A sore right calf and a cracked bone spur in his left ankle won’t prevent Steve McNair from playing against the Tampa Bay Buccaneers—especially with an AFC South division title potentially on the line.
Coach Jeff Fisher said there was very little chance that McNair will practice this week, staying inside and receiving more treatment on his ankle instead.
McNair was held out of practice Friday, concluding the third straight week he hasn’t practiced.
However, Fisher said the Pro Bowl quarterback has improved during the week and the team will take the same approach to the regular-season finale against visiting Tampa Bay on Sunday as it did with McNair last week in Houston.
“His symptoms are better than they were last Friday,” Fisher said. “We’re going to do the same things with him, carrying into just before warmups, get him out there, get him running around a little bit and try to give him some warmups and see how he feels.”
McNair, who has emerged as one of the leading candidates for league MVP honors, was at it again last weekend. After Fisher waited until warmups to give McNair the nod as his starter in Houston, the courageous signal-caller engineered a clutch game-winning touchdown drive, limping his way down the field.
McNair hit Drew Bennett with a 23-yard touchdown pass on fourth down with 17 seconds remaining to give the Titans a 27-24 win over the Texans, clinching a playoff berth for Tennessee.
“I didn’t feel that I needed to play, but I felt I wanted to go out there and get something started even if I didn’t finish,” said McNair, adding it was ”50-50” on which leg hurt worse.
After Indianapolis lost to Denver later Sunday night, Fisher realized that he couldn’t give McNair the regular season finale off as originally intended as the Titans now have a chance to win the AFC South, if they beat the underachieving Buccaneers and the Colts lose at Houston on Sunday.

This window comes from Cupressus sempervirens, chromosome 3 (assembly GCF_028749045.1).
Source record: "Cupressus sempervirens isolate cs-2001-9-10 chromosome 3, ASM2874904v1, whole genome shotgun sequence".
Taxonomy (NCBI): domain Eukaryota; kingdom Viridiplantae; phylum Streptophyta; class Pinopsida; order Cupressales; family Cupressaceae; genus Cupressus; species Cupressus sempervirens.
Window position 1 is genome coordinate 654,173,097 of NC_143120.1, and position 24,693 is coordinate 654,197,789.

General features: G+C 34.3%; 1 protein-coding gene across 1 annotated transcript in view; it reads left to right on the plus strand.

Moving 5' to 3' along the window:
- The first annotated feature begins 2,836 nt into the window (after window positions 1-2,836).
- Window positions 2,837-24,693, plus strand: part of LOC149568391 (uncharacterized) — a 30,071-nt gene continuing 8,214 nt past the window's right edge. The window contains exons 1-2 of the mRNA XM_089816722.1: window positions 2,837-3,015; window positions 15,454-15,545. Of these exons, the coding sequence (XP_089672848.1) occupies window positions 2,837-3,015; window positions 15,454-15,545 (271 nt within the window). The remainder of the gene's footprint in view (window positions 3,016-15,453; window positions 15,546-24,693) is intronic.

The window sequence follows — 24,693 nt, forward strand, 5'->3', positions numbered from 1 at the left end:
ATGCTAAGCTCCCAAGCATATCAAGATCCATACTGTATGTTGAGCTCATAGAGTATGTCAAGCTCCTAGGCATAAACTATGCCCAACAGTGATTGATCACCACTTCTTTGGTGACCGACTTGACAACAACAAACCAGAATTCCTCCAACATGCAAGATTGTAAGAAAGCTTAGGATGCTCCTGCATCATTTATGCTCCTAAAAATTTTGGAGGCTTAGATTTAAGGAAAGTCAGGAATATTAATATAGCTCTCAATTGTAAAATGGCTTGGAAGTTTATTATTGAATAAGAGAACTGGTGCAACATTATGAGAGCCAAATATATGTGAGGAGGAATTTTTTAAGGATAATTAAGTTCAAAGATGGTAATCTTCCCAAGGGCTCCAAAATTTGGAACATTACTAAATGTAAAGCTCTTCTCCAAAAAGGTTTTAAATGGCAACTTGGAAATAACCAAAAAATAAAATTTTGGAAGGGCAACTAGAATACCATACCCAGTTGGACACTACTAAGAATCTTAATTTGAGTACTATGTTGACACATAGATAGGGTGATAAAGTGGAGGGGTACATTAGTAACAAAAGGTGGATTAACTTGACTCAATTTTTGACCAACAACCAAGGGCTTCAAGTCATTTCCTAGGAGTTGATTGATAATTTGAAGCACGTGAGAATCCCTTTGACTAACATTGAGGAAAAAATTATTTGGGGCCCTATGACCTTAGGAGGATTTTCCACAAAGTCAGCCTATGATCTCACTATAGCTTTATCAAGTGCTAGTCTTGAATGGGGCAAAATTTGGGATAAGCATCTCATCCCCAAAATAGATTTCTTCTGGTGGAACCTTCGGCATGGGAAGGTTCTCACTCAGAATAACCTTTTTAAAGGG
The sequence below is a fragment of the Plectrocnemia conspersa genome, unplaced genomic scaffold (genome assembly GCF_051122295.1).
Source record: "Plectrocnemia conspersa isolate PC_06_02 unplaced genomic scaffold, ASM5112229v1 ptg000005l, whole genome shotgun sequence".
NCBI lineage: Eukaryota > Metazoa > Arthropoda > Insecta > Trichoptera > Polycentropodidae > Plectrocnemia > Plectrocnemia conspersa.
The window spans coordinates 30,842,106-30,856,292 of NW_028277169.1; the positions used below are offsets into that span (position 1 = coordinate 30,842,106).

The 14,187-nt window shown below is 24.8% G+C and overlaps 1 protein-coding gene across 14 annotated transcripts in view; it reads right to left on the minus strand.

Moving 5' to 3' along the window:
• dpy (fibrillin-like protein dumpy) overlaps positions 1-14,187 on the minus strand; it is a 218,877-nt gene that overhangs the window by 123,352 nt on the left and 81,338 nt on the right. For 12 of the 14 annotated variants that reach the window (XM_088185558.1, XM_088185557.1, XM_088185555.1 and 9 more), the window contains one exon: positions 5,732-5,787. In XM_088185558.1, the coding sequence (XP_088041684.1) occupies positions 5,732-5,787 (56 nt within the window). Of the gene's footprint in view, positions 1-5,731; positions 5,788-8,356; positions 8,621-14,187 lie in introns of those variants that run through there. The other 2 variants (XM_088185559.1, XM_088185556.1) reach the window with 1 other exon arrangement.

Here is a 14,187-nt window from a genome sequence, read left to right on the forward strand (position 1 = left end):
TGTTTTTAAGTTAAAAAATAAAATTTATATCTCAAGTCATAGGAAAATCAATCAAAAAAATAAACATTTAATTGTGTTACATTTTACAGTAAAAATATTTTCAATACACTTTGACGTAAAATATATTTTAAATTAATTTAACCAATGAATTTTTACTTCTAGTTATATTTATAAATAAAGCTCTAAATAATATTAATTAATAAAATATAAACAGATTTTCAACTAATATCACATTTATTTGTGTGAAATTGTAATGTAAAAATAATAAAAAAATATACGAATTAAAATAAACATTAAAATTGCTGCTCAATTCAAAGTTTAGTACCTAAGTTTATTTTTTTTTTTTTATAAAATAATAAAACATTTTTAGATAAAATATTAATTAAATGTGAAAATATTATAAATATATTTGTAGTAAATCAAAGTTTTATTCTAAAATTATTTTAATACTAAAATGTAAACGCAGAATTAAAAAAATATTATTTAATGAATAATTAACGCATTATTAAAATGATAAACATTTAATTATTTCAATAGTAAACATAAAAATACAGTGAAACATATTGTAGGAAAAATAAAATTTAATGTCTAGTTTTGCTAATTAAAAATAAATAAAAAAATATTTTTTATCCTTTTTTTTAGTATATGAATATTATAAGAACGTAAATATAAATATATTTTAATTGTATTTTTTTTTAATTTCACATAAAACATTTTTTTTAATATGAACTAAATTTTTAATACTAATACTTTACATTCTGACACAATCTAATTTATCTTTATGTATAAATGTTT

“We’ve got some things to work out right now. Our goal is to win this ballgame we’re in,” Fisher said. “We also have to keep things in mind for a week from this weekend. It’s a delicate situation. But the bottom line is we’re going to play to win.”
McNair, who has become reknown for his ability to play through pain, has thrown a career-high 24 touchdown passes this season. He also has topped 3,000 yards passing for the fourth time in his career.
But it’s what he does when even when he’s injured that makes him perhaps the league’s biggest impact player.
“He gives everything he has on every down, and he won’t stop until we get the win,” receiver Justin McCareins said. “He goes into the phone booth and pulls it out for us. We’ve gotten used to him doing amazing things.”
The Titans are currently the fifth seed in the AFC, but if they lose and Denver beats Green Bay on Sunday, Tennessee would drop to the sixth and final spot in the conference, and would play at Indianapolis in the wild-card round.
The Bucs looked like a legitimate contender to repeat as Super Bowl champions after opening the season with a shutout win in Philadelphia. But very little has gone well for Tampa Bay since, and the Bucs will just be trying to avoid finishing with a losing record on Sunday.
The Bucs were eliminated from the postseason with last Saturday’s home loss to Atlanta, ending a streak of four straight playoff appearances.
“It’s going to be strange, but that’s where we are,” Tampa Bay safety John Lynch said of missing the postseason for the first time since 1998.
“There were a lot of distractions, including injuries, but we refuse to use those as an excuse for what’s gone on this year. Injuries are the most tangible reason, but other teams have had those and they stepped up. … We just didn’t do a good enough job.”
Tampa Bay, 0-5 in games decided by three points or fewer this season, lost twice in overtime and dropped six games in which it was tied or held a lead in the fourth quarter.
“There’s a fine line between winning and losing. It’s a hard lesson that we’ve learned if some of us didn’t understand that,” Bucs coach Jon Gruden said. “But we’ll regroup. We’ll respond. We’ll reload if we have to, and we’ll come back next season better than ever, I hope.”
The Bucs are the second straight Super Bowl winner—11th overall—to fail to make the playoffs the following season. Six defending champions—the 1999 Broncos, 1988 Redskins, 1987 Giants, 1982 49ers, 1981 Raiders and 1968 Packers—had losing records.
“You look at it early in the year and looked at some of the teams that hadn’t made it, and you kind of laughed at it,” said veteran defensive tackle Warren Sapp, who may be playing his final game for the Bucs as he is eligible for free agency this coming offseason.
“It’s a reality now.”